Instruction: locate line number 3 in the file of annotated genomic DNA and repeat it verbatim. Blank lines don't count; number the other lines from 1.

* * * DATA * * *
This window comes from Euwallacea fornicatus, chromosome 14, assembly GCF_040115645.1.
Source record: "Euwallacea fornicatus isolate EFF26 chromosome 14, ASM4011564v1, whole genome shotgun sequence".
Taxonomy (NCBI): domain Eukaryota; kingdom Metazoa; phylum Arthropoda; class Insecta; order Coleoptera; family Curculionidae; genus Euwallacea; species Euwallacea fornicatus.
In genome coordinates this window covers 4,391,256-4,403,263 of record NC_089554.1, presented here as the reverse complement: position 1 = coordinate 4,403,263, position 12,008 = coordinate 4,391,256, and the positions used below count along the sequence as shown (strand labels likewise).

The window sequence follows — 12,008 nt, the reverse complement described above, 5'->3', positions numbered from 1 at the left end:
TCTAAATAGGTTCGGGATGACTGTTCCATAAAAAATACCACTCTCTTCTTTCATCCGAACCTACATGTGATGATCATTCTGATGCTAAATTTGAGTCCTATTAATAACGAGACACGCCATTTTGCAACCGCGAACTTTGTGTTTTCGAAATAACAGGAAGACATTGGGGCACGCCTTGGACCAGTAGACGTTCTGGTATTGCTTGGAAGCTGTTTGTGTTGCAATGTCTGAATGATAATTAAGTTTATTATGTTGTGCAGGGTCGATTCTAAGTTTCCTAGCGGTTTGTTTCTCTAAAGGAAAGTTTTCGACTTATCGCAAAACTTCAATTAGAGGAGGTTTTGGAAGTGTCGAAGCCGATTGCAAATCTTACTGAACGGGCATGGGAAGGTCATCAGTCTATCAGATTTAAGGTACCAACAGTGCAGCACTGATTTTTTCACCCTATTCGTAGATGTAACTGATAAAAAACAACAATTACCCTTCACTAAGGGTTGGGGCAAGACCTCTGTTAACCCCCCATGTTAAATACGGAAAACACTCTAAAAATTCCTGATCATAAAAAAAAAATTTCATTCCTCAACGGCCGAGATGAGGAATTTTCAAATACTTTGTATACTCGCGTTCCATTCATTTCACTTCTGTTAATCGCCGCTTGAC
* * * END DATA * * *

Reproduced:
Taxonomy (NCBI): domain Eukaryota; kingdom Metazoa; phylum Arthropoda; class Insecta; order Coleoptera; family Curculionidae; genus Euwallacea; species Euwallacea fornicatus.